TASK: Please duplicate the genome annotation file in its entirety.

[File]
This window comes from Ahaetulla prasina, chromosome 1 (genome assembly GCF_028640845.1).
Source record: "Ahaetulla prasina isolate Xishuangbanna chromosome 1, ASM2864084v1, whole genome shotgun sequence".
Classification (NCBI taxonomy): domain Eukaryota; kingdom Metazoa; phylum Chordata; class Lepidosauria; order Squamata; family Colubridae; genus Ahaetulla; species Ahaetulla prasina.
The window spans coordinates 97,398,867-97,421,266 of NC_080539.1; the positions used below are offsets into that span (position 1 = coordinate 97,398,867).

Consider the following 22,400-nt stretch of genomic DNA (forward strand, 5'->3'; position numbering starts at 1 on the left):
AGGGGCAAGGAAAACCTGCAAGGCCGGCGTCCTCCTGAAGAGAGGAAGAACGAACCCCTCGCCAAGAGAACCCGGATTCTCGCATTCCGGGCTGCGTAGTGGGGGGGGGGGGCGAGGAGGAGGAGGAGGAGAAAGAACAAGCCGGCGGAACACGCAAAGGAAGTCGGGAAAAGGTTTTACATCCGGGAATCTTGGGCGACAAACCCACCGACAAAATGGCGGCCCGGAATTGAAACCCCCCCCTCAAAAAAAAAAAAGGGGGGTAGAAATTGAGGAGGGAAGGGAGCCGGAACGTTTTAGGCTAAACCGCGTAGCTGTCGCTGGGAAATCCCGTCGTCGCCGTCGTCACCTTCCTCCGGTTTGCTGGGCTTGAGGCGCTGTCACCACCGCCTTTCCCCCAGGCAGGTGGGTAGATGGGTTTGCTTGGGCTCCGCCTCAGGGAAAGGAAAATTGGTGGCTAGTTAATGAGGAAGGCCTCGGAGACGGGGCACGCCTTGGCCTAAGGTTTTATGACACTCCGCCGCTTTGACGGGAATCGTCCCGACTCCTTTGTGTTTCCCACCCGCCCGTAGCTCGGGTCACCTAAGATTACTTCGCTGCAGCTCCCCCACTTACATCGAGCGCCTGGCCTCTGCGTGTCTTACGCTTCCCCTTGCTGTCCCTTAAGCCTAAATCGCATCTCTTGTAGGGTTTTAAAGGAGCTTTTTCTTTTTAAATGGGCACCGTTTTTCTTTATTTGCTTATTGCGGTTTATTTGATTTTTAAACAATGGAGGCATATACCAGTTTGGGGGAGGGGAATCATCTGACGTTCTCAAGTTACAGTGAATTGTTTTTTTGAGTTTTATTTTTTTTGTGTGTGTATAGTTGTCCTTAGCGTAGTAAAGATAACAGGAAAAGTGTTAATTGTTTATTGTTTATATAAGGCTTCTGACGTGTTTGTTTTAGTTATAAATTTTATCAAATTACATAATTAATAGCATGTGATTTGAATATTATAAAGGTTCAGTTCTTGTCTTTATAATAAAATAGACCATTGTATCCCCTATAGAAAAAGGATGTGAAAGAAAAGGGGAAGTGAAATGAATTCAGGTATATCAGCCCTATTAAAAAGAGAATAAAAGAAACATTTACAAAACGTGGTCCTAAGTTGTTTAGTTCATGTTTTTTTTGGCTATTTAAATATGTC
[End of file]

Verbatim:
This window comes from Ahaetulla prasina, chromosome 1 (genome assembly GCF_028640845.1).
Source record: "Ahaetulla prasina isolate Xishuangbanna chromosome 1, ASM2864084v1, whole genome shotgun sequence".
Classification (NCBI taxonomy): domain Eukaryota; kingdom Metazoa; phylum Chordata; class Lepidosauria; order Squamata; family Colubridae; genus Ahaetulla; species Ahaetulla prasina.
The window spans coordinates 97,398,867-97,421,266 of NC_080539.1; the positions used below are offsets into that span (position 1 = coordinate 97,398,867).

Consider the following 22,400-nt stretch of genomic DNA (forward strand, 5'->3'; position numbering starts at 1 on the left):
AGGGGCAAGGAAAACCTGCAAGGCCGGCGTCCTCCTGAAGAGAGGAAGAACGAACCCCTCGCCAAGAGAACCCGGATTCTCGCATTCCGGGCTGCGTAGTGGGGGGGGGGGGCGAGGAGGAGGAGGAGGAGAAAGAACAAGCCGGCGGAACACGCAAAGGAAGTCGGGAAAAGGTTTTACATCCGGGAATCTTGGGCGACAAACCCACCGACAAAATGGCGGCCCGGAATTGAAACCCCCCCCTCAAAAAAAAAAAAGGGGGGTAGAAATTGAGGAGGGAAGGGAGCCGGAACGTTTTAGGCTAAACCGCGTAGCTGTCGCTGGGAAATCCCGTCGTCGCCGTCGTCACCTTCCTCCGGTTTGCTGGGCTTGAGGCGCTGTCACCACCGCCTTTCCCCCAGGCAGGTGGGTAGATGGGTTTGCTTGGGCTCCGCCTCAGGGAAAGGAAAATTGGTGGCTAGTTAATGAGGAAGGCCTCGGAGACGGGGCACGCCTTGGCCTAAGGTTTTATGACACTCCGCCGCTTTGACGGGAATCGTCCCGACTCCTTTGTGTTTCCCACCCGCCCGTAGCTCGGGTCACCTAAGATTACTTCGCTGCAGCTCCCCCACTTACATCGAGCGCCTGGCCTCTGCGTGTCTTACGCTTCCCCTTGCTGTCCCTTAAGCCTAAATCGCATCTCTTGTAGGGTTTTAAAGGAGCTTTTTCTTTTTAAATGGGCACCGTTTTTCTTTATTTGCTTATTGCGGTTTATTTGATTTTTAAACAATGGAGGCATATACCAGTTTGGGGGAGGGGAATCATCTGACGTTCTCAAGTTACAGTGAATTGTTTTTTTGAGTTTTATTTTTTTTGTGTGTGTATAGTTGTCCTTAGCGTAGTAAAGATAACAGGAAAAGTGTTAATTGTTTATTGTTTATATAAGGCTTCTGACGTGTTTGTTTTAGTTATAAATTTTATCAAATTACATAATTAATAGCATGTGATTTGAATATTATAAAGGTTCAGTTCTTGTCTTTATAATAAAATAGACCATTGTATCCCCTATAGAAAAAGGATGTGAAAGAAAAGGGGAAGTGAAATGAATTCAGGTATATCAGCCCTATTAAAAAGAGAATAAAAGAAACATTTACAAAACGTGGTCCTAAGTTGTTTAGTTCATGTTTTTTTTGGCTATTTAAATATGTC